In 1991 comics artist Russ Heath illustrated the graphic novel The Rocketeer, The Official Movie Adaptation, based on Walt Disney's 1991 feature film The Rocketeer.

On February 28, 2009, IDW Publishing announced a hardcover collecting the entire series for the first time, intended to be published in October 2009. Dave Stevens' The Rocketeer, The Complete Adventures contained new coloring by Laura Martin, who had been chosen by Dave Stevens prior to his death.[5] The book appeared in December, two months later than announced, in two versions: A standard trade hardcover edition with full color dust jacket and a second, more lavish, deluxe edition (ISBN 978-1600105371), limited to 3000 hardcover copies. The deluxe edition used different Stevens artwork for its dust jacket and was issued in an illustrated, all color slipcase; it also had full color illustrated endpapers. While the deluxe contains the same Rocketeer comics reprints as the trade edition, it adds more than 130 pages of previously uncollected Rocketeer material: sketches, preliminaries, character designs, script pages, photographs, and original art pages, with commentaries by Dave Stevens and several peers who occasionally assisted him on The Rocketeer. The deluxe edition sold out almost immediately upon publication, but IDW announced a second printing.

In May 2011 IDW debuted the first issue of Rocketeer Adventures. Issue #1 featured work from John Cassaday, Mike Allred, Kurt Busiek, and Michael Kaluta, plus pin-ups by Mike Mignola, Dave Stewart, and Jim Silke. The four 2011 issues offered regular and variant cover designs by both Alex Ross and Dave Stevens; various black and white Retailer Incentive variants were also published in limited press runs; several additional variant issues by Jet Pack Comics, featuring recolored Dave Stevens artwork, were also published in limited press runs. To celebrate the launch of this all-new Rocketeer series, IDW's Hundred Penny Press also simultaneously released a $1.00 re-issue of the original The Rocketeer #1 by Dave Stevens, fully remastered and recolored by Eisner-winner Laura Martin. The first four Rocketeer Adventures issues were then collected in 2011 into a hardcover graphic novel, followed by second hardcover graphic novel in 2012 that collected the next four issues: A color Rocketeer title logo was used on the regular retail copies of the graphic novel, plus one additional Retailer Incentive hardcover without a title logo printed on its dust cover; both versions were offered with the same Alex Ross' color artwork.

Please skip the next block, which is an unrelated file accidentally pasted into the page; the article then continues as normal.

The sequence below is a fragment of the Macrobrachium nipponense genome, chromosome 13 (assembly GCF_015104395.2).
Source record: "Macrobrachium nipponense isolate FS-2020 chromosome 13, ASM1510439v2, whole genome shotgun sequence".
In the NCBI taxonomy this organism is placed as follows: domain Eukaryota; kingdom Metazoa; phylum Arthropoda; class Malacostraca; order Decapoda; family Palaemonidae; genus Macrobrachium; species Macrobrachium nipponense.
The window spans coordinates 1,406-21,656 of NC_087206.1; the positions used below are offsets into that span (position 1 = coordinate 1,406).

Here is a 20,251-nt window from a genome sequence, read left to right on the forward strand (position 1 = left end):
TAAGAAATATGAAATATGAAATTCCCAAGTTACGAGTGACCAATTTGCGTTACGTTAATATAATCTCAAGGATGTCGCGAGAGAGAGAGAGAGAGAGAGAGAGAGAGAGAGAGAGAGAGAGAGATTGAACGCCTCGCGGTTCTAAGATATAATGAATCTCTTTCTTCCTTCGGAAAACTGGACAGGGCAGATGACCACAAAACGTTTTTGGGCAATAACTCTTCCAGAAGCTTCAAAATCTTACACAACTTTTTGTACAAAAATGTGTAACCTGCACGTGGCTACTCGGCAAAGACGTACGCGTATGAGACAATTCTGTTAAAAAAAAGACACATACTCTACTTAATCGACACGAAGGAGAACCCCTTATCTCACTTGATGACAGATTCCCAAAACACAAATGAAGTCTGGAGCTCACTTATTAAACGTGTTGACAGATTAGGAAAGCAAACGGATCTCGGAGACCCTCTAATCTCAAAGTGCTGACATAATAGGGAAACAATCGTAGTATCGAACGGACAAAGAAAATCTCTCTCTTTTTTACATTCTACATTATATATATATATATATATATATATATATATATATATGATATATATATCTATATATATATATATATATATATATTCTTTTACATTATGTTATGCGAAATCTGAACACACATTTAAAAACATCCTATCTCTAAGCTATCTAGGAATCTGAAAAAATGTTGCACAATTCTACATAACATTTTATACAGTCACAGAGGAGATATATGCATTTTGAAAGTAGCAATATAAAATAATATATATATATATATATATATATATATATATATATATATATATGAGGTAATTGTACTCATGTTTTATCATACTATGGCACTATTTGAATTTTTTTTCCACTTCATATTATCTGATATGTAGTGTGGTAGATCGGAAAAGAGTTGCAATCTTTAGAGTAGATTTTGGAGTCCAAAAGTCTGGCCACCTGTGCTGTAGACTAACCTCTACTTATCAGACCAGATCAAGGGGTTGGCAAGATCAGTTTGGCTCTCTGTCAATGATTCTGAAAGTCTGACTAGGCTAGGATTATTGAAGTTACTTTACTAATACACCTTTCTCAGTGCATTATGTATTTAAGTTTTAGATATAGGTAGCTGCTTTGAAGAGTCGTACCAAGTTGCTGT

A four-issue miniseries by IDW, Rocketeer: Cargo of Doom, debuted in 2012. Each issue offered a regular retail cover design and one alternate Retailer Incentive cover. In addition publisher Jet Pack Comics issued several additional Retailer Incentive variants with Dave Stevens re-colored artwork reprinted on their covers. The miniseries was then collected as two variant graphic novel hardcovers, one offered with a regular dust jacket, the other without.